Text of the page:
Monday, September 2, 2013

Dr. David B. Hart - Part Two

Until this huge problem of the metaphysical identity of the atom, and its ever-growing families of particles is solved, cosmology will continue to spin its many wheels, allowing an increasingly ominous technology, and an even worse enslavement to it, which resonates most stinkingly throughout the moral dis-order. The title of Dr. Hart’s “Back Page” column, in this issue of FIRST THINGS, also drew me to the lack of clarity in his thinking. And reading on, I find it becomes even more unclear. To deny the obvious “intellectual hegemony of theology” – even in the discourse of a natural theology, such as that of William Paley, is to deny the hierarchical unity of the sciences - a fact that even modern cosmologists and physicists keep discovering, in spite of their overt or covert atheism. For they cannot help classifying the sub-atomic particles in terms of their increasing mass. (See Scientific American, Extreme Physics.)

Even the science of mathematics is hierarchical, from + to – plus to minus and 1 to infinity. It is impossible to escape the 4th Way of St. Thomas’s Proofs for God’s Existence, which is based on the “grades of perfection” found in the real world. The title of Dr. Hart’s column is “Purpose and Function”. I expected at least some reference to Form. In the moral sphere, this would require, I believe, some reference to the formal aspects of the human ACT, - a subject about which St. Thomas has great detail, and which involves both intellectual knowledge and willful consent. But, I think I grasp Dr. Hart’s main point. He seems to be saying that there is no purely – natural argument for a moral conclusion anywhere. I maintain that there is. And one must recognize that the inference, the affirmative judgment of the human mind, or the intuition, as Bernard Lonergan would call it, of God’s existence and His main attributes, while not self-evident, as St. Bonaventure believed, are, nevertheless, accessible to the natural reason without the aid of Divine Revelation, or Faith, but by the very natural created structure of the human mind, (reason plus will) and its co-naturality with the structure of the created world. (The science of Epistemology has also been lost.)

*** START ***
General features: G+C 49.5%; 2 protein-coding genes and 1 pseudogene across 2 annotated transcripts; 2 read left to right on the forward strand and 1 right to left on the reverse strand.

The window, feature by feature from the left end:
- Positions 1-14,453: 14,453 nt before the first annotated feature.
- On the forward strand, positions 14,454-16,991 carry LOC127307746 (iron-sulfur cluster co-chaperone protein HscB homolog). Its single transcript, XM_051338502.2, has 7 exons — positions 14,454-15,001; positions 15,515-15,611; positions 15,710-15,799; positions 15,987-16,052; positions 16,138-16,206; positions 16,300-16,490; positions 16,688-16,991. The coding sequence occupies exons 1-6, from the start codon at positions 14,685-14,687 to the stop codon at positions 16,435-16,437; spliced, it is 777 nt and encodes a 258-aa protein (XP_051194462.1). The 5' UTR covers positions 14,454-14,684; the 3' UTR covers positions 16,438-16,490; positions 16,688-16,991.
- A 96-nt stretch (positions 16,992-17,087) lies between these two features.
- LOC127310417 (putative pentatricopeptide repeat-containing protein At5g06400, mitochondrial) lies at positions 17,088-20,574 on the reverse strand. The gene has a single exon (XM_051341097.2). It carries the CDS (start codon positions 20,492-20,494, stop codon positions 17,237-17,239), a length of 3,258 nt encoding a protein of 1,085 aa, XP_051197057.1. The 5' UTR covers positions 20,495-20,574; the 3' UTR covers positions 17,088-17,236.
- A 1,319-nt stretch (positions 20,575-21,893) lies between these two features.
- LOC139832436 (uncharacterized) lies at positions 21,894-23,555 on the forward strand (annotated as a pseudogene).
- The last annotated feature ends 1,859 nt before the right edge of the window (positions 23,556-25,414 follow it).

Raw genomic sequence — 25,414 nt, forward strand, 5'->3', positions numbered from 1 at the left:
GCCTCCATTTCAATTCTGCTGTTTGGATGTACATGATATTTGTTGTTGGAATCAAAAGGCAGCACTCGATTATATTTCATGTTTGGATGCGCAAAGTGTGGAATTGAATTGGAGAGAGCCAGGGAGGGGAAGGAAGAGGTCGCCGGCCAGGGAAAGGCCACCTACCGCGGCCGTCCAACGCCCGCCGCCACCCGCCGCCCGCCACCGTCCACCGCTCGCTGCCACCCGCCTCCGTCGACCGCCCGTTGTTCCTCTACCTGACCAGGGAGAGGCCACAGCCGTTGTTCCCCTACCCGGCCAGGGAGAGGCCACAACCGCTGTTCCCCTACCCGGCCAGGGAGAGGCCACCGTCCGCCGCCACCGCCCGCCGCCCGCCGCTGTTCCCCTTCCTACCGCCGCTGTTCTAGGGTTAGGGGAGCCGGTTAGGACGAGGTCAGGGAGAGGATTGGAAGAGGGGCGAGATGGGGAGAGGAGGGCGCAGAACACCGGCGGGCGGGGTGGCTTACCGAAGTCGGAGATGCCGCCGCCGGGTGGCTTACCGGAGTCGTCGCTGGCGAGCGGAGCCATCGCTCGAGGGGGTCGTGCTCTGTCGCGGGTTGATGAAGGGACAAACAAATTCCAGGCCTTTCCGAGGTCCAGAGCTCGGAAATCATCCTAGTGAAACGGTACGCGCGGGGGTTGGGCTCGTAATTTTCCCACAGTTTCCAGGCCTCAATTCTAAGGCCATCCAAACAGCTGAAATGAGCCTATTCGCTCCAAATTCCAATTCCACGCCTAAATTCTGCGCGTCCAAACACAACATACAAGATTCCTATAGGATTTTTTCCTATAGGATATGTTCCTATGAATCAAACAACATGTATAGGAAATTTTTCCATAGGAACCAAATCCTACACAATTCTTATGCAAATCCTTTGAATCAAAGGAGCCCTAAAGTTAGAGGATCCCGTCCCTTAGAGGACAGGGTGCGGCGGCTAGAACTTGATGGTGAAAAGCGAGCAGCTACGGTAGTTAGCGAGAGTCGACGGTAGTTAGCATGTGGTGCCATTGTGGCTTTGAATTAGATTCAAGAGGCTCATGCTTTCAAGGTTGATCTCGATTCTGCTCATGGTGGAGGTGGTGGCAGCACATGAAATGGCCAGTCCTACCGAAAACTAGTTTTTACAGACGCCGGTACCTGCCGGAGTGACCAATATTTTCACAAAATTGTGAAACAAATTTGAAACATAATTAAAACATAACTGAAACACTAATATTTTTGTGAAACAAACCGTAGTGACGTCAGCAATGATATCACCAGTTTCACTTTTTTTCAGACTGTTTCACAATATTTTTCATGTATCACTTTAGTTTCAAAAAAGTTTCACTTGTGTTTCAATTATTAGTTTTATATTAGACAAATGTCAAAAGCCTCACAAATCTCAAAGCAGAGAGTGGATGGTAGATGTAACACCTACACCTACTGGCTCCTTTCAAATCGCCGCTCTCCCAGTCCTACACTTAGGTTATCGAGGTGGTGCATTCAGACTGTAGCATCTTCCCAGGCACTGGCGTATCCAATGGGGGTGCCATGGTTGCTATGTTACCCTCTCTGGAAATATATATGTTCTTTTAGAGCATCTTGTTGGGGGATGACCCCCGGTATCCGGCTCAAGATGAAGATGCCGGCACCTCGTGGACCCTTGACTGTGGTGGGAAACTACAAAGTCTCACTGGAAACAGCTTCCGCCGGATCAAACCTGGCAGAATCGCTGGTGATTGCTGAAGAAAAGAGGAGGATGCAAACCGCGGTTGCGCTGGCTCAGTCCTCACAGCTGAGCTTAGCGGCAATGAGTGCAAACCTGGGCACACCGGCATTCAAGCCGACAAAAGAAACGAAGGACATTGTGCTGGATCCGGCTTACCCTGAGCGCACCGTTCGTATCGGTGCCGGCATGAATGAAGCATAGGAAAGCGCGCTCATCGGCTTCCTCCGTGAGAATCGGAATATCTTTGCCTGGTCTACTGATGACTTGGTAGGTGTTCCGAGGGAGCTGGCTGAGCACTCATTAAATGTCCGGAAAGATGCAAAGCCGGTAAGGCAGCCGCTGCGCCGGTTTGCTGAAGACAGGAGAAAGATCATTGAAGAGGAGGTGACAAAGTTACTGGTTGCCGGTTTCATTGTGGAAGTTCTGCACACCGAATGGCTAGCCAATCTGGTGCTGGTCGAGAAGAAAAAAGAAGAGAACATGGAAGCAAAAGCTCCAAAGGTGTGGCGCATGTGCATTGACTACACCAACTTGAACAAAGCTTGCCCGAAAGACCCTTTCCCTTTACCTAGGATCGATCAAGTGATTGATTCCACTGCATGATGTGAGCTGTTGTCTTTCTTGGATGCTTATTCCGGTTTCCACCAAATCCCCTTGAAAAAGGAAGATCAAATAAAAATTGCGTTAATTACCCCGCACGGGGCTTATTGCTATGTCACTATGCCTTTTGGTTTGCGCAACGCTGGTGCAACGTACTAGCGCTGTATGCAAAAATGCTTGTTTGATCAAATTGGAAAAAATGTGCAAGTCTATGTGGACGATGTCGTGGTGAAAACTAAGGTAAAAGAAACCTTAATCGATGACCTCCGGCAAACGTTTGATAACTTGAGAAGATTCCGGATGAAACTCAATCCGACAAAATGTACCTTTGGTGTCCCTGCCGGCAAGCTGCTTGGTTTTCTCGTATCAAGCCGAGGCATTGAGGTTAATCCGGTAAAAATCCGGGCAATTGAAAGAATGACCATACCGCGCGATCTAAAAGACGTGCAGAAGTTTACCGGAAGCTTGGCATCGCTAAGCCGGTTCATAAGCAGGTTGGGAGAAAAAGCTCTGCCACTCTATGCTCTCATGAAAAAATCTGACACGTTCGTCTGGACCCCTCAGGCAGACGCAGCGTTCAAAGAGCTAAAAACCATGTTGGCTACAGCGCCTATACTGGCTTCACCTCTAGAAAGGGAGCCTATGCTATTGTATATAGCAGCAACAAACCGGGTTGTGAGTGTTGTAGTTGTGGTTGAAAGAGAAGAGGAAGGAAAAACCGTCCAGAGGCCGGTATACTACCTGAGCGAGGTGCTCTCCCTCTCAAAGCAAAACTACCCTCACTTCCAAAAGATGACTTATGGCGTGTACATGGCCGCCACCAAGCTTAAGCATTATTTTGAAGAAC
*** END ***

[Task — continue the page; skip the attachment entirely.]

It is a real perversion of the wholly natural activity of the human mind to hold, as the modernist scientific method insists, that nothing be admitted to “science” that cannot be verified by measurement or some other appeal to the sensory apparatus. If electricity could not be measured, it too, would be denied existence – despite the evidence of its most marvelous effects. And so, it is most regrettably a fact that modern science (falsely so-called a knowledge by St. Paul to Timothy 6:20), denies the existence of God – despite the abundant evidences of His effects in creation (Cf Romans 1:20). St. Paul speaks of the purely natural knowledge of God as the Efficient Cause and End of all things. Why, then, does modern science exclude His causality – which is known by natural reason alone, without reference to Divine Revelation? I challenge Dr. David Hart to answer this question.

Furthermore, is it not incumbent upon the Catholic scientist to defend this very natural recognition of God’s existence, not only on the basis of traditional Church doctrine (e.g. very prominent in St. Thomas and in the OATH AGAINST MODERNISM, required of all Catholic teachers under Pope St. Pius X, and not abrogated until Pope Paul VI, who abolished it), but on the basis of scientific truth?

I speak from experience. I was born into a family of atheists on my father’s side and of lapsed Baptists on my mother’s. My parents separated when I was 5 and divorced when I was 7. My father worked hard to dissuade me from even considering any “organized religion.” He worshipped “nature” and was really quite a good writer of sonnets. My mother was quite adamant that I would join “no religion”, until I was 16. My mother had custody, but my father was very strong about his “visitation rights”. My mother and I lived in Washington DC, (where I was born), but my father lived in Takoma Park with his brother and his wife – a suburb of D.C. It seems they had all lived together until my father and his brother left for Europe without telling their wives. This, I gathered, was the main cause for my mother to divorce my father. I had to travel by street car, and later by bus, to visit my father whenever he requested, which was usually weekly. But the point is that all this time I was wanting to join the Church. It may have been the influence of my cousin with whom I spent some summers in Martinsville, Virginia, but I distinctly remember knowing with total certitude – that I was supposed to worship this God that I instinctively knew. I never remember anyone telling me that. In fact, my mother, whom I adored, and my father, whom I greatly feared, both were always telling me quite the opposite.

I could multiply anecdotes, as I am sure everyone else could also. What kind of perversion is it that denies this natural knowledge of the human soul?




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